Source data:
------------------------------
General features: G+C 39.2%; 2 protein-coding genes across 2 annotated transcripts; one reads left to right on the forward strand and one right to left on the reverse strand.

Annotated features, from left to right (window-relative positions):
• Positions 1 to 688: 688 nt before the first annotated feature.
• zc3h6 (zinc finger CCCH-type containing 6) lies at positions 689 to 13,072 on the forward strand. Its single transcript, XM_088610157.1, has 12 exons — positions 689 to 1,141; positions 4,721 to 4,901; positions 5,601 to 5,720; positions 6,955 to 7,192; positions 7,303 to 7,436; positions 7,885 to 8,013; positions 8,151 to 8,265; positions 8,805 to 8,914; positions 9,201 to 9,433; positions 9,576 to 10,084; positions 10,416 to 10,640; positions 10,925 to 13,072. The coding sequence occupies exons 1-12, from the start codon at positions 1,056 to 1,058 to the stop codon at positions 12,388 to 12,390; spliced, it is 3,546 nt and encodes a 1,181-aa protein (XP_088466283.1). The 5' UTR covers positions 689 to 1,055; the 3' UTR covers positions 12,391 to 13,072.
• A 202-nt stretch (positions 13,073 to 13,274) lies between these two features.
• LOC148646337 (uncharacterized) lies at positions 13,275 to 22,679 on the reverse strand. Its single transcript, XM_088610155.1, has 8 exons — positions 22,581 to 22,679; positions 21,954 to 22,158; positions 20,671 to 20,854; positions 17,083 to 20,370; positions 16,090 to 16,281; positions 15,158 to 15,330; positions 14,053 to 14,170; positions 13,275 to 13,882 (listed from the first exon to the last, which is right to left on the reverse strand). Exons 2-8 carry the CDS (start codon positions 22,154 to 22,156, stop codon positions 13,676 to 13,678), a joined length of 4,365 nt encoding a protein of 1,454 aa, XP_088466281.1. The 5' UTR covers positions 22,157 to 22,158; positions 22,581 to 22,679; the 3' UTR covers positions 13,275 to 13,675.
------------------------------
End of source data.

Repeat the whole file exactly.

General features: G+C 39.2%; 2 protein-coding genes across 2 annotated transcripts; one reads left to right on the forward strand and one right to left on the reverse strand.

Annotated features, from left to right (window-relative positions):
• Positions 1 to 688: 688 nt before the first annotated feature.
• zc3h6 (zinc finger CCCH-type containing 6) lies at positions 689 to 13,072 on the forward strand. Its single transcript, XM_088610157.1, has 12 exons — positions 689 to 1,141; positions 4,721 to 4,901; positions 5,601 to 5,720; positions 6,955 to 7,192; positions 7,303 to 7,436; positions 7,885 to 8,013; positions 8,151 to 8,265; positions 8,805 to 8,914; positions 9,201 to 9,433; positions 9,576 to 10,084; positions 10,416 to 10,640; positions 10,925 to 13,072. The coding sequence occupies exons 1-12, from the start codon at positions 1,056 to 1,058 to the stop codon at positions 12,388 to 12,390; spliced, it is 3,546 nt and encodes a 1,181-aa protein (XP_088466283.1). The 5' UTR covers positions 689 to 1,055; the 3' UTR covers positions 12,391 to 13,072.
• A 202-nt stretch (positions 13,073 to 13,274) lies between these two features.
• LOC148646337 (uncharacterized) lies at positions 13,275 to 22,679 on the reverse strand. Its single transcript, XM_088610155.1, has 8 exons — positions 22,581 to 22,679; positions 21,954 to 22,158; positions 20,671 to 20,854; positions 17,083 to 20,370; positions 16,090 to 16,281; positions 15,158 to 15,330; positions 14,053 to 14,170; positions 13,275 to 13,882 (listed from the first exon to the last, which is right to left on the reverse strand). Exons 2-8 carry the CDS (start codon positions 22,154 to 22,156, stop codon positions 13,676 to 13,678), a joined length of 4,365 nt encoding a protein of 1,454 aa, XP_088466281.1. The 5' UTR covers positions 22,157 to 22,158; positions 22,581 to 22,679; the 3' UTR covers positions 13,275 to 13,675.